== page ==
The JPO has refused registration to an application for EQ in standard characters (word only, see below) on the basis that the mark was descriptive for the goods “Motor vehicles” in class 12 based on Article 3(1)(v) of the Trademark Law.

The article prohibits an applied mark from registering if it consists solely of a very simple and common mark. Trademark Examination Guidelines (TEG) stipulates that a mark consisting of one or two alphabetical letters is not eligible for registration under the article. Click here.

A mark consisting of two alphabetical letters is not capable of identifying the source of the goods due to a lack of distinctiveness because a combination of two alphabetical letters is limited on quantity and currently used to represent a model name of vehicle, e.g. BMW XS, TOYOTA Carina ED, Ferrari FX, Nissan GT-R.

Descriptive terms falling under the article are only capable for registration based on Article 3(2) if they have “acquired distinctiveness”, which means the term has taken on a meaning in the public view so that people see the term as a trademark identifying the goods rather than simply describing the goods.

In this regard, Daimler AG argued the EQ mark, a coined term originating from “Electric Intelligence” to appeal design, extraordinary driving pleasure, high levels of everyday suitability and maximum safety of electric car by Mercedes-Benz, has acquired distinctiveness since launching the brand at the Paris Motor Show in September 2016.

JPO Decision

However, the JPO dismissed the argument on the grounds that:

  1. Daimler has neither used the EQ mark by itself as a name of electric car nor produced evidences of its plan to sell electric car named “EQ”.
  2. Daimler uses the EQ mark in a stylized design in press releases. If so, it is questionable whether relevant consumers conceive the EQ mark in standard characters as a source indicator of Mercedes-Benz.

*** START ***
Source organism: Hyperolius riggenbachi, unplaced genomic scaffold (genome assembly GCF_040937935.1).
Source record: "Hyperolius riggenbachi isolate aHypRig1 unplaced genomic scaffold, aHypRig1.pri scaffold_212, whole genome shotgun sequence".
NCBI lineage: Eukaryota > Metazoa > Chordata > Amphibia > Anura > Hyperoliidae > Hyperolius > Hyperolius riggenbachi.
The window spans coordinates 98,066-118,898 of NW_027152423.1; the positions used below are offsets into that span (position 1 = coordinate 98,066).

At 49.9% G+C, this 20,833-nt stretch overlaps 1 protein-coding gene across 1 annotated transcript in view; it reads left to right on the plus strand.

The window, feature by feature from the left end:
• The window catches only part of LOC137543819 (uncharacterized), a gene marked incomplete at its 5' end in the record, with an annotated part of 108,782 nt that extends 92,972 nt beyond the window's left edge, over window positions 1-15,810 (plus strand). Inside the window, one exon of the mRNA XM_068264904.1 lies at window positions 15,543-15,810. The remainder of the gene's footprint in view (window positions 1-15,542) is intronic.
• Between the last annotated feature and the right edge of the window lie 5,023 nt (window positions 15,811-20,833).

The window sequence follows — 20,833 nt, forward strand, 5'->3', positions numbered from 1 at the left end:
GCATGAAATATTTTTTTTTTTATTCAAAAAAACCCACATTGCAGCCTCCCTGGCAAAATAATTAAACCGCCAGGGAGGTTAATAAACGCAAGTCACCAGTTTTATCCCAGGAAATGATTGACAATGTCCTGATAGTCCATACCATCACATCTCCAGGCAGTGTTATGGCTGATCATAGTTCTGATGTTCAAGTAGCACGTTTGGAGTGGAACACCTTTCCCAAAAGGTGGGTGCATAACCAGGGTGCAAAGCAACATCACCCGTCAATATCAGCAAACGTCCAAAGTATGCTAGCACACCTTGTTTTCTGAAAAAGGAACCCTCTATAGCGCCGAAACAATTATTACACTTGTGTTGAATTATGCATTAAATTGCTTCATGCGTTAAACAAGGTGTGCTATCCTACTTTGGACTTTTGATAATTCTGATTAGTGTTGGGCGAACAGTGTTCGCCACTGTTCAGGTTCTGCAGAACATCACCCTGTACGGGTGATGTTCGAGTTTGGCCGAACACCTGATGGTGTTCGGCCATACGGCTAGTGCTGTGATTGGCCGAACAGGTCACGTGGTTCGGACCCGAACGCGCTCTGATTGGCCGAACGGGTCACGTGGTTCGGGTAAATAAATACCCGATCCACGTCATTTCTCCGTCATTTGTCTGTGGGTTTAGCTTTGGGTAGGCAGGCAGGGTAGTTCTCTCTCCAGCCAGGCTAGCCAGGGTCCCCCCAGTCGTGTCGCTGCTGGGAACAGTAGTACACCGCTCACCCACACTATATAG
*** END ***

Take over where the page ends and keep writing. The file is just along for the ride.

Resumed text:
3. According to the produced evidences, Daimler uses the EQ mark in combination with other literal elements, e.g. “Generation EQ Concept”, “Concept EQA”, “EQC”, “smart vision EQ for two”, “EQ POWER”, “EQ POWER+”.
  4. There are no actual domestic sales of the electric car using the applied mark during the past two years from the date Daimler launched the brand in fact.
  5. A combination of two alphabetical letters, “E” and “Q”, has been generally used as a mode name in association with vehicles, e.g. TOYOTA electric car “eQ”, HYUNDAI luxury sedan “EQ900”, Zhengzhou Nissan truck “EQ1060”, Laufenn tyre “S FIT EQ”, ALPINE car navigation “EX11Z-EQ”, SPECIALLIZED bicycle “ALIBI SPORT EQ”. If so, the EQ term shall not be eligible for monopoly by a specific entity any longer.

The Appeal Board of JPO also upheld the refusal.
[Appeal case no. 2018-650016]

To contest the administrative decision, Daimler AG filed an appeal to the IP High Court on January 15, 2019.

IP High Court Ruling

The court first found the EQ mark in standard characters is not eligible for registration under Article 3(1)(v) of the Trademark Law.

In the meantime, the court found Daimler has newly released, promoted, and used the EQ mark with a combination of “POWER” as a new brand concept of electric car by Mercedes-Benz. Given a space for single letter between “EQ” and “POWER”, relevant consumers at the sight of promotional materials, advertisements and car magazines pertinent to Mercedes-Benz’s new electric car brand would perceive “EQ” as a specific source indicator. Taking account of enormous number of circulation of magazines (approx. 230,000) and advertisements for users (170,000 per year), the court held the EQ mark has been well known for a source indicator of Daimler electric car among relevant consumers and traders even if the duration of actual use and sales amount are not sufficient by themselves.

Notably, the court also negated fact-finding by JPO regarding ordinary use of the term EQ in association with vehicles by stating that since competitors use the term in a tight combination with other literal elements, they can be simply perceived as a mode name. If so, such use shall not be construed to negate acquired distinctiveness of the EQ mark by Daimler.

Based on the foregoing, the court ruled the EQ mark is entitled to trademark registration based on Article 3(2) of the Trademark Law and reversed a decision by the JPO on that account.